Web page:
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Devil's Dictionary, The
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|59687. Tue Mar 14, 2006 8:35 am
|Ambrose Bierce wrote the "Devil's Dictionary" (or The Cynic's Word Book, as it was originally named in the 25 years leading up to its publication in 1906. He intended it for
|...enlightened souls who prefer dry wines to sweet, sense to sentiment, wit to humor and clean English to slang. |
We can either give definitions and let the panel guess the words, or put up the words and let the panel make as good a definition 'in the style of...' as they can over the course of an episode.
DAWN, n. The time when men of reason go to bed.
DEBAUCHEE, n. One who has so earnestly pursued pleasure that he has had the misfortune to overtake it.
DENTIST, n. A prestidigitator who, putting metal into your mouth,
pulls coins out of your pocket.
DICTIONARY, n. A malevolent literary device for cramping the growth
of a language and making it hard and inelastic. [This dictionary,
however, is a most useful work.]
DISOBEDIENCE, n. The silver lining to the cloud of servitude.
DISTANCE, n. The only thing that the rich are willing for the poor to
call theirs, and keep.
DOG, n. A kind of additional or subsidiary Deity designed to catch
the overflow and surplus of the world's worship. This Divine Being in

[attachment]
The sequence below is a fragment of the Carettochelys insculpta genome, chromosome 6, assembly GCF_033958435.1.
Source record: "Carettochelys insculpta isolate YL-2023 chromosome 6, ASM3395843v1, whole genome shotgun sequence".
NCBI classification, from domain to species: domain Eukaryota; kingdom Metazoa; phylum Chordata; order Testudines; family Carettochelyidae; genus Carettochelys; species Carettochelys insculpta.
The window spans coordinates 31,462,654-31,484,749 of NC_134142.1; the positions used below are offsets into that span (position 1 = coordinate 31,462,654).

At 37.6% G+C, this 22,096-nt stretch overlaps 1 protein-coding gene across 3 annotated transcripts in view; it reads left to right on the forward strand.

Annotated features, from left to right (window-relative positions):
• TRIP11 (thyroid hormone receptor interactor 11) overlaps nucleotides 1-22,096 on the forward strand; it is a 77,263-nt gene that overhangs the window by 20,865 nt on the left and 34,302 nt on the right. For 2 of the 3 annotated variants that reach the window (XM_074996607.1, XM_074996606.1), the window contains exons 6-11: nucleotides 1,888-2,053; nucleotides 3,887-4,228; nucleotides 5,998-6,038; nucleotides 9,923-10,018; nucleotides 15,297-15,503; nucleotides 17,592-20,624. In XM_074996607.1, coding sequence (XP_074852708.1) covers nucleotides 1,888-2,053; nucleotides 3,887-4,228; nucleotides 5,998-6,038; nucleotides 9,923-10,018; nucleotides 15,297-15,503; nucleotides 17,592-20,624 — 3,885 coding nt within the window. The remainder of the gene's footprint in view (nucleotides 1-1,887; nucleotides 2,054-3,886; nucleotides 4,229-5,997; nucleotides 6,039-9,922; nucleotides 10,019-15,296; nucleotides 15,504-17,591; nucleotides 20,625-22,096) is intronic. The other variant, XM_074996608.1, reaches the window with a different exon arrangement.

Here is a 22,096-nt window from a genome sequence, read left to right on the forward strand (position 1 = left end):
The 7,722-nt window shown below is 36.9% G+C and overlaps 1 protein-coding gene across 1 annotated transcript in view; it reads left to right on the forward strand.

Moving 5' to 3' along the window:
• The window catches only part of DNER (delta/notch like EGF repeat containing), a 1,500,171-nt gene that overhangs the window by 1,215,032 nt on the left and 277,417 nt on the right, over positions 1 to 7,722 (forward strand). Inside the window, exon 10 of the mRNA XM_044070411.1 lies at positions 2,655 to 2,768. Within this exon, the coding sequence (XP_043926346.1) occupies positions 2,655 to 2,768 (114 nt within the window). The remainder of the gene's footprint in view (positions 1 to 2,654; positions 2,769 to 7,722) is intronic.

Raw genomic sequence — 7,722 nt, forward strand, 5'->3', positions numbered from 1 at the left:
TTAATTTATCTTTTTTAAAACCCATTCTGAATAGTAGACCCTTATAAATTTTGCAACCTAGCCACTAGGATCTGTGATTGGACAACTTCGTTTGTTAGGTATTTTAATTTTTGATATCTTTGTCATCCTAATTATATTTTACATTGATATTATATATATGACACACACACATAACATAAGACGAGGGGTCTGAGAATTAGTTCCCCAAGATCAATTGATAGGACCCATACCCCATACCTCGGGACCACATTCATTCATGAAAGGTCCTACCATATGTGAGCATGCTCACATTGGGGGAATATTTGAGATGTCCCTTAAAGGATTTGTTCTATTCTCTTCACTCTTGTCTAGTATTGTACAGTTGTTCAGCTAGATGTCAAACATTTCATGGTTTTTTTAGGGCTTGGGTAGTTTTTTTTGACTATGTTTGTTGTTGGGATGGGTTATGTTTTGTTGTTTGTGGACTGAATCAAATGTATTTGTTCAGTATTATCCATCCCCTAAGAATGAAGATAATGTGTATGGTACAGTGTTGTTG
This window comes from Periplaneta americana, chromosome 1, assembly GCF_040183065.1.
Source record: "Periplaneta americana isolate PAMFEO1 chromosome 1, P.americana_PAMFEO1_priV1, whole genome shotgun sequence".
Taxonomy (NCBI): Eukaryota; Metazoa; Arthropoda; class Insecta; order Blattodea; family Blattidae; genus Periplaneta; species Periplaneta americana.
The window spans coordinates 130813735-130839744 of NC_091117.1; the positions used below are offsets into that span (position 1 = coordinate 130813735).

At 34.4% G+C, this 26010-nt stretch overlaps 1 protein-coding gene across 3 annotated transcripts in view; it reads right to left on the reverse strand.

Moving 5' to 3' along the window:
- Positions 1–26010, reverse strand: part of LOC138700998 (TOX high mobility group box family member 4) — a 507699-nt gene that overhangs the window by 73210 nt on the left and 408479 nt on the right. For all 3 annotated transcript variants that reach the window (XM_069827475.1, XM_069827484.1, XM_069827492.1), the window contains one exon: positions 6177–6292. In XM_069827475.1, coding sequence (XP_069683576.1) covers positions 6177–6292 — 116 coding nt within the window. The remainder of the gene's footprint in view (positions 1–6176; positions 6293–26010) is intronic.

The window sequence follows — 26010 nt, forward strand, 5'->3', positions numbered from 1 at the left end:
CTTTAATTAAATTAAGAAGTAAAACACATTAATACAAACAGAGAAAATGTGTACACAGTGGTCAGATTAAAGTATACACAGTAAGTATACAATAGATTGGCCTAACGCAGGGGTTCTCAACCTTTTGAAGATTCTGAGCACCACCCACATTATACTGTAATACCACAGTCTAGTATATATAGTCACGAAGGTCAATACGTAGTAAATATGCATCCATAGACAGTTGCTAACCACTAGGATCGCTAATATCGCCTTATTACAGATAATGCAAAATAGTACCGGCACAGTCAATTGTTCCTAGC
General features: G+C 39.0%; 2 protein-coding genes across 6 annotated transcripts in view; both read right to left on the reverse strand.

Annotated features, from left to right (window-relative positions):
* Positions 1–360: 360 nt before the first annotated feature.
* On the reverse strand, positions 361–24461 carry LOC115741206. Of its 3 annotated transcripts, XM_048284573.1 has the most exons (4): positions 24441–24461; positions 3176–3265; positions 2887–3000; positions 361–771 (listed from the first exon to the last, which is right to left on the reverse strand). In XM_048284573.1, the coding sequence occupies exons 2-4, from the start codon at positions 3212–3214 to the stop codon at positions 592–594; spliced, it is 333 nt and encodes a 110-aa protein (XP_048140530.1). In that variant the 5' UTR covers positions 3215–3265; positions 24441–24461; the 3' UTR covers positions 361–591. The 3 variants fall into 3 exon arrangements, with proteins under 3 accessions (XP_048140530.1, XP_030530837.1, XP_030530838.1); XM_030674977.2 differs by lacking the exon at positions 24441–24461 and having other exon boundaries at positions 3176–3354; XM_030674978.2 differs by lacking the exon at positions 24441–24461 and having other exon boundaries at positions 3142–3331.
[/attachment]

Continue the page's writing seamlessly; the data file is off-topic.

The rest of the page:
some of his smaller and silkier incarnations takes, in the affection
of Woman, the place to which there is no human male aspirant.
DRAMATIST, n. One who adapts plays from the French.
Bierce also wrote an alternative take on the Ten Commandments called 'The Decalogue':
|Thou shalt no God but me adore:
'Twere too expensive to have more.
No images nor idols make
For Robert Ingersoll* to break.
Take not God's name in vain: select
A time when it will have effect.
Work not on Sabbath days at all,
But go to see the teams play ball.
Honor thy parents. That creates
For life insurance lower rates.
Kill not, abet not those who kill;
Thou shalt not pay thy butcher's bill.
Kiss not thy neighbor's wife, unless
Thine own thy neighbor doth caress.
Don't steal; thou'lt never thus compete
Successfully in business. Cheat.
Bear not false witness--that is low--
But "hear 'tis rumored so and so."
Covet thou naught that thou hast not
By hook or crook, or somehow, got.
*Robert Ingersoll was an American politician and lecturer known for his adamant support of scientific and humanistic rationalism.
His dictionary quotes a few poets that Bierce uses to illustrate his definitions, including Father Gassalasca Jape, Xamba Q. Dar, Purzil Crofe and Romach Pute. They're all him, of course.
|741367. Wed Sep 08, 2010 4:33 pm
|I wonder if Bierce was familiar with this...
|Arthur Hugh Clough wrote: |
|The Latest Decalogue
Thou shalt have one God only; who
Would be at the expense of two?
No graven images may be
Worshipp'd, except the currency:
Swear not at all; for, for thy curse
Thine enemy is none the worse:
At church on Sunday to attend
Will serve to keep the world thy friend:
Honour thy parents; that is, all
From whom advancement may befall:
Thou shalt not kill; but need'st not strive
Officiously to keep alive:
Do not adultery commit;
Advantage rarely comes of it:
Thou shalt not steal; an empty feat,
When it's so lucrative to cheat:
Bear not false witness; let the lie
Have time on its own wings to fly:
Thou shalt not covet; but tradition
Approves all forms of competition.
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